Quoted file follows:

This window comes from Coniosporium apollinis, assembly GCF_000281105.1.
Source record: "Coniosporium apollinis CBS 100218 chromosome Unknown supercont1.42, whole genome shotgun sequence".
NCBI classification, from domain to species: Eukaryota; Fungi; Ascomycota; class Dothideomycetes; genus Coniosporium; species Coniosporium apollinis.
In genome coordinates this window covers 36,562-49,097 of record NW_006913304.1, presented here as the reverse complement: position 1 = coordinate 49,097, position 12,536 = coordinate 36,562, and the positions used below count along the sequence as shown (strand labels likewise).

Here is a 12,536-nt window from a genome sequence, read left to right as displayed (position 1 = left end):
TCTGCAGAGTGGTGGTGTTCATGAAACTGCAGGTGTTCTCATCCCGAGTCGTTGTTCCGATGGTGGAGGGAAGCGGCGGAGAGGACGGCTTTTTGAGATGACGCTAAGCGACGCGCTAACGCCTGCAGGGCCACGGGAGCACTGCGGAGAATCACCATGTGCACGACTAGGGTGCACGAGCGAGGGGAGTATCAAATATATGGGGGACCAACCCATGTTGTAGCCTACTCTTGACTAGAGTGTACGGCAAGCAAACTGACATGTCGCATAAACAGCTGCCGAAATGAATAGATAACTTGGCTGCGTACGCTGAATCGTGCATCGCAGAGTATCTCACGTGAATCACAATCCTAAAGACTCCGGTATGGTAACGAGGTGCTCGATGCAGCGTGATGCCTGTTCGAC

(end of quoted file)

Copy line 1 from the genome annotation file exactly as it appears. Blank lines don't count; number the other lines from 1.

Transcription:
This window comes from Coniosporium apollinis, assembly GCF_000281105.1.